Charlie was with us for the next incident. He drove out to visit on a Sunday, and we took him for a walk on a different branch of the Snoqualmie Valley Trail. I was leading the pack on the way back to the car when I caught a fresh scent of fox or weasel and took off on a small game trail that ran under some barbed-wire fencing and Posted signs. This sliver of a trail led to a much wider one some 20 feet below, which then wound further into farmers’ fields and ultimately toward the busy highway beyond them. Heather and Charlie kept calling me to return, but I ignored them, put my nose down to the ground and scurried another few yards in the opposite direction. At one point I bounded toward the highway, but soon reversed course and headed steadily back to the main trail, where Mike stood waiting at my original point of egress. This time Heather ordered Mike to keep me leashed up for the rest of our walk.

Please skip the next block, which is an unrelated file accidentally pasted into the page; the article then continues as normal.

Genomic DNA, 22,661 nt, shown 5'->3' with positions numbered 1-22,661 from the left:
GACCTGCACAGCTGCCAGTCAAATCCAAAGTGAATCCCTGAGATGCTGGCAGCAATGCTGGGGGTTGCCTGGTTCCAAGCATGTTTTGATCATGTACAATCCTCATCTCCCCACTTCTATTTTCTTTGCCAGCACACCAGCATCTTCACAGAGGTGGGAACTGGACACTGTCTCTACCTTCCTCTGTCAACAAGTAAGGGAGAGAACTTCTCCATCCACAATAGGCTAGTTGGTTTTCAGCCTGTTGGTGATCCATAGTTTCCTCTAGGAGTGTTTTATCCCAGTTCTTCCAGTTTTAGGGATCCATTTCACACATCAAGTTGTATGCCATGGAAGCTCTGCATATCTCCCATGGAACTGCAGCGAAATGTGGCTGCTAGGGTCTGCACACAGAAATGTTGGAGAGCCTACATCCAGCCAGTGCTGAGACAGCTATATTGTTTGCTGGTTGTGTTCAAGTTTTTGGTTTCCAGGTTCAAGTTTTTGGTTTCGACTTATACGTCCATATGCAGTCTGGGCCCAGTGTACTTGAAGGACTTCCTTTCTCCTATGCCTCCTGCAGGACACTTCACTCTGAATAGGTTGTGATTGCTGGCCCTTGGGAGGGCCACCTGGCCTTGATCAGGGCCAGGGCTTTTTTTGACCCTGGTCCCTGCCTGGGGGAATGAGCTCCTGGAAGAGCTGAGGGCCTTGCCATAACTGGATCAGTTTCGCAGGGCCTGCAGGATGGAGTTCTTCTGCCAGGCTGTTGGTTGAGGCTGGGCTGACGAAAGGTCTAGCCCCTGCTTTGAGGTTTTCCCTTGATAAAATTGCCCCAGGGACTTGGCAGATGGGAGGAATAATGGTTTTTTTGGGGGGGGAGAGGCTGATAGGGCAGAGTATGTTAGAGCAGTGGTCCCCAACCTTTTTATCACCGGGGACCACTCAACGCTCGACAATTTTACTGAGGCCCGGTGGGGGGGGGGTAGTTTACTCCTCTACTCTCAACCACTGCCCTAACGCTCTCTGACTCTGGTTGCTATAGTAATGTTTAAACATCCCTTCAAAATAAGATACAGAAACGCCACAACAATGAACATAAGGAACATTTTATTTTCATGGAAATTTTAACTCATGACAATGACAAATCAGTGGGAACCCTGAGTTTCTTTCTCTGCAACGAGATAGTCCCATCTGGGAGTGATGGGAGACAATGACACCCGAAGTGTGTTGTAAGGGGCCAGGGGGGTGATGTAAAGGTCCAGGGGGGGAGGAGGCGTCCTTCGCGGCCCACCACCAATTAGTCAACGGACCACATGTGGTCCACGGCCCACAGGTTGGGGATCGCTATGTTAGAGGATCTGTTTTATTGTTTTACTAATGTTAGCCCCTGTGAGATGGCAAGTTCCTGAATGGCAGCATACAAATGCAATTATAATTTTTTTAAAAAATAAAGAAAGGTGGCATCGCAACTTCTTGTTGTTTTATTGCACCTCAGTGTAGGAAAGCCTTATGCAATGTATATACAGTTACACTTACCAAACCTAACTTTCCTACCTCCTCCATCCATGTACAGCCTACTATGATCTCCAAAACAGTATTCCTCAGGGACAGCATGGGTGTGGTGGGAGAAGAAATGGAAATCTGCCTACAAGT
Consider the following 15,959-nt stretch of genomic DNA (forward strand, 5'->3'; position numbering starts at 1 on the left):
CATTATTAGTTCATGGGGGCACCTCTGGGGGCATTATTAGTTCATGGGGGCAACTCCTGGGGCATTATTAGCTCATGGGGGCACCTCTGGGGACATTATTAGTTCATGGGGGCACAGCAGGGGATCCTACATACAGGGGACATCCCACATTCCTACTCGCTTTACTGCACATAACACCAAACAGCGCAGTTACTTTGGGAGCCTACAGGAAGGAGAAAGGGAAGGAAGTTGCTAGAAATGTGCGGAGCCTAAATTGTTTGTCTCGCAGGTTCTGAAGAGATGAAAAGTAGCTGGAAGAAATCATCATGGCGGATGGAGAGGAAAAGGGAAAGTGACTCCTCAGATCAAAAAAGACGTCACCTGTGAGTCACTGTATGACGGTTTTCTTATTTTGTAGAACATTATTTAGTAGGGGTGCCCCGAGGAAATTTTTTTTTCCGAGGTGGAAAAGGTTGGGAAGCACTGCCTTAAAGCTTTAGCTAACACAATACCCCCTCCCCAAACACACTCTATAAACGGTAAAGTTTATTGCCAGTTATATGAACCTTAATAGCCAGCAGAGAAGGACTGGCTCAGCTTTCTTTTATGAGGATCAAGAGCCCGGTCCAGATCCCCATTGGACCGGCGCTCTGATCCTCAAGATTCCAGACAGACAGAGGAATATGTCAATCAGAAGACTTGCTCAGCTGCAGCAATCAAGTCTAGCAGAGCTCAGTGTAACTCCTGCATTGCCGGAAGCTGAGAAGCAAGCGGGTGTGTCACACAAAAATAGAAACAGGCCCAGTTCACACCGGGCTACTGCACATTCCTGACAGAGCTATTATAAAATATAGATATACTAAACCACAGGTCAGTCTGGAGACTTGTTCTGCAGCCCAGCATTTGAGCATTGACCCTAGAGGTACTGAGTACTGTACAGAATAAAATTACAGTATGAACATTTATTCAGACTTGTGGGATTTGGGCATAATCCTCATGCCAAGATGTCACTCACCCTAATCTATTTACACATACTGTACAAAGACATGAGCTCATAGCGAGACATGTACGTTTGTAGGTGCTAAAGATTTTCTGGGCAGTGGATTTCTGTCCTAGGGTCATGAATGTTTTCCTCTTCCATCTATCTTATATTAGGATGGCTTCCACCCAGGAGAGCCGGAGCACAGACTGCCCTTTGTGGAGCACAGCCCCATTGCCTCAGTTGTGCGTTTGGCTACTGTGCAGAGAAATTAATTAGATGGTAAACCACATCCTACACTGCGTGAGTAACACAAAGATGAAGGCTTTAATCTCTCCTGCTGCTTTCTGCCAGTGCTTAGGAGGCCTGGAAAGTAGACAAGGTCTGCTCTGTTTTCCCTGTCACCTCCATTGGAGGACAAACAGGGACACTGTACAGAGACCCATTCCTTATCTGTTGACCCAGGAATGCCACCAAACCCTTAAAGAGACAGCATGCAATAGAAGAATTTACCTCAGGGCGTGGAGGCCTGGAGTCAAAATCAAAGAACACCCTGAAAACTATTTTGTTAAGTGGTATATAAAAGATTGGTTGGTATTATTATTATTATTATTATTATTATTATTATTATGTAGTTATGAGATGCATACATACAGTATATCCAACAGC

Wanted: Chloë’s missing ball

But did anybody learn anything from this? Apparently not, because on the following day, in between the heavy rains and hailstones I endured, I split again on yet another section of the Sno Valley Trail. (Heather likes this former railroad bed trail because it’s flat, and I like because it has lots of small critters lurking about.) This time I ran circles around a muddy field before returning to Mike and his waiting leash, again the prescribed punishment from Staff Sergeant Heather, who was amused by my recent performances. She was even less pleased the following day, when she and I were playing fetch on the back lawn, for both of us by far the most favorite activity on the Getaway agenda. She threw the ball, I retrieved it, and then I ran right past her and all the way down to the landscapers’ garage down the hill, ball in mouth – until a big dog named Coconut who lives there intercepted me and chased me back towards the Getaway house. Heather was made when she came to get me, and she was even more so when she saw the ball was no longer in my grip.